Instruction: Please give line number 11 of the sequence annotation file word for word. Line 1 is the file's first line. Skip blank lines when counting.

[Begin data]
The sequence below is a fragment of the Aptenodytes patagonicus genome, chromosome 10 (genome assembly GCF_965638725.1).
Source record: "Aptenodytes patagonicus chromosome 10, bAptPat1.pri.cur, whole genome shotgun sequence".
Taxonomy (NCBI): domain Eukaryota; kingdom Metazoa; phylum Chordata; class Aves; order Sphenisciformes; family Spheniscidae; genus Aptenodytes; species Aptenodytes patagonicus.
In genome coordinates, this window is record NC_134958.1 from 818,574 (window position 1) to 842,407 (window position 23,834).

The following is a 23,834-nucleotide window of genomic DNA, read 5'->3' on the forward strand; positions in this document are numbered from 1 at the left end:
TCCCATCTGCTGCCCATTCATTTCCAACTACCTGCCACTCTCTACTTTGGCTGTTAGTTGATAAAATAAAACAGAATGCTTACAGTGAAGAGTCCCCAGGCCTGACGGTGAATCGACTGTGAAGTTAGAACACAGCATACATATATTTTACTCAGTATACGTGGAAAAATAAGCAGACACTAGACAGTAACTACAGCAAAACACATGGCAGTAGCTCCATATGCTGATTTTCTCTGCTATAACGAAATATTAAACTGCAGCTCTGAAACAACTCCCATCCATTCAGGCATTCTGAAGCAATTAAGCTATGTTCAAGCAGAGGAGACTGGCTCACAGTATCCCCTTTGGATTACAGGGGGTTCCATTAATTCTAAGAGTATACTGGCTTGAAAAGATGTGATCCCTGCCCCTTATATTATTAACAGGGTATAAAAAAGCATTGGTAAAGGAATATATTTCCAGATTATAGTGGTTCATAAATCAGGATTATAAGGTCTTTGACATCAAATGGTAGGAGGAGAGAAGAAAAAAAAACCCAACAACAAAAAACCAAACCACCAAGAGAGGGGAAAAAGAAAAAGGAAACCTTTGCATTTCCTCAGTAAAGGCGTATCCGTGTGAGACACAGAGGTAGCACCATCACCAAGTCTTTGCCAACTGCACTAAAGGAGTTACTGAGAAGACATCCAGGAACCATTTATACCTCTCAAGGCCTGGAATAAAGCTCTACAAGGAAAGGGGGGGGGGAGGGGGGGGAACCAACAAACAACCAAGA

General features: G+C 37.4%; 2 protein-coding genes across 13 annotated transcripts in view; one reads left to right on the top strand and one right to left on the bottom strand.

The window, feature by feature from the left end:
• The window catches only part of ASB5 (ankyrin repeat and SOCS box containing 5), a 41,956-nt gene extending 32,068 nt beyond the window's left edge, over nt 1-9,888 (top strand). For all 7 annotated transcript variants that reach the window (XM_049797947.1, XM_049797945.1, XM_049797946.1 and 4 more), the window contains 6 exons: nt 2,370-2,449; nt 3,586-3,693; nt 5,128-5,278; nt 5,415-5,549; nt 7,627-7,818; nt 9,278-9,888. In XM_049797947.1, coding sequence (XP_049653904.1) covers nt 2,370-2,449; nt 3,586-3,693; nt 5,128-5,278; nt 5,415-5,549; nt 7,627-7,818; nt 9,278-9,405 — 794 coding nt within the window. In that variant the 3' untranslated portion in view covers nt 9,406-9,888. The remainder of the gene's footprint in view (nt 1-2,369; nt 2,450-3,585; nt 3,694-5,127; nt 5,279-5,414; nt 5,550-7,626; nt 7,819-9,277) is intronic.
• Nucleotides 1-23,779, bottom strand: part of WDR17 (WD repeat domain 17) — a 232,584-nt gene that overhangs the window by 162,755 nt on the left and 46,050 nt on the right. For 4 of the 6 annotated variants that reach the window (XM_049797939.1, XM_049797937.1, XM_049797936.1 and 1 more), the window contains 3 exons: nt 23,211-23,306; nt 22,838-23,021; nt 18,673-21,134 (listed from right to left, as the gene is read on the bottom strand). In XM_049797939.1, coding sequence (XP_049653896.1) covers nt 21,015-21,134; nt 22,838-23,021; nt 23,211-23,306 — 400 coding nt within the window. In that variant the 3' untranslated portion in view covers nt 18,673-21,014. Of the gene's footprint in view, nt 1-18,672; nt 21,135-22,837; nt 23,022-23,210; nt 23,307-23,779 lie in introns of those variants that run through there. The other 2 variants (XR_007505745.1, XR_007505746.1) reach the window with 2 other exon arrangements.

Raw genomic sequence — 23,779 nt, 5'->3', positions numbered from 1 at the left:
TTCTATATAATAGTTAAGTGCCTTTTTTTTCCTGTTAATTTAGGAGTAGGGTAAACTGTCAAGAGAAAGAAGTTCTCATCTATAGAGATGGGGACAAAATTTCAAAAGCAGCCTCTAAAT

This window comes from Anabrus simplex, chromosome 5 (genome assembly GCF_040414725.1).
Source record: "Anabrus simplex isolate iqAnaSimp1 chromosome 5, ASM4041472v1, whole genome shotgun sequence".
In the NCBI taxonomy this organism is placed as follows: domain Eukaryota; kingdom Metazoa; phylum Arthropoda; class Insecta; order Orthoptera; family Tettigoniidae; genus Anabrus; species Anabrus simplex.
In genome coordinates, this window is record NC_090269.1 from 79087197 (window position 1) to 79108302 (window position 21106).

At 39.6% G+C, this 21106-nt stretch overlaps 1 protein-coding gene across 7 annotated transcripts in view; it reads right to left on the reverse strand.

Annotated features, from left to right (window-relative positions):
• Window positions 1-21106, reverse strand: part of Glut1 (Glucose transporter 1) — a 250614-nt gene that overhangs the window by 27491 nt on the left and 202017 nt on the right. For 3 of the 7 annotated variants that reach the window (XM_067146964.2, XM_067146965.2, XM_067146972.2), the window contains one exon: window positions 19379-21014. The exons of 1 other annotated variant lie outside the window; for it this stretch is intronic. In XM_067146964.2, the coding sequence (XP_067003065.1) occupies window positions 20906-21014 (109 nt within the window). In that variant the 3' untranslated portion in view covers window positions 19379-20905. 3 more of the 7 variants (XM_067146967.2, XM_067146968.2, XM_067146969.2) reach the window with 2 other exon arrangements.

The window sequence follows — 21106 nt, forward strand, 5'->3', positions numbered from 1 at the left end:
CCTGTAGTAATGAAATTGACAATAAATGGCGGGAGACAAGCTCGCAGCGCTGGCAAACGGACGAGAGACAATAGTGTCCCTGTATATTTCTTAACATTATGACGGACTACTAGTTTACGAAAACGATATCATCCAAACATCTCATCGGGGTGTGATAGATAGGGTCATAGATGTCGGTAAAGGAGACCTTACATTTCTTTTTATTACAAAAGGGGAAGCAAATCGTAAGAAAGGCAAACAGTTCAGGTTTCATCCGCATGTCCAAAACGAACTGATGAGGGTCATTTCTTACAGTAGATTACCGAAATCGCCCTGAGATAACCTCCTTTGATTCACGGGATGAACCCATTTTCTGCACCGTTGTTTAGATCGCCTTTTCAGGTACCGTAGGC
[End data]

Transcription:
Raw genomic sequence — 23,779 nt, 5'->3', positions numbered from 1 at the left: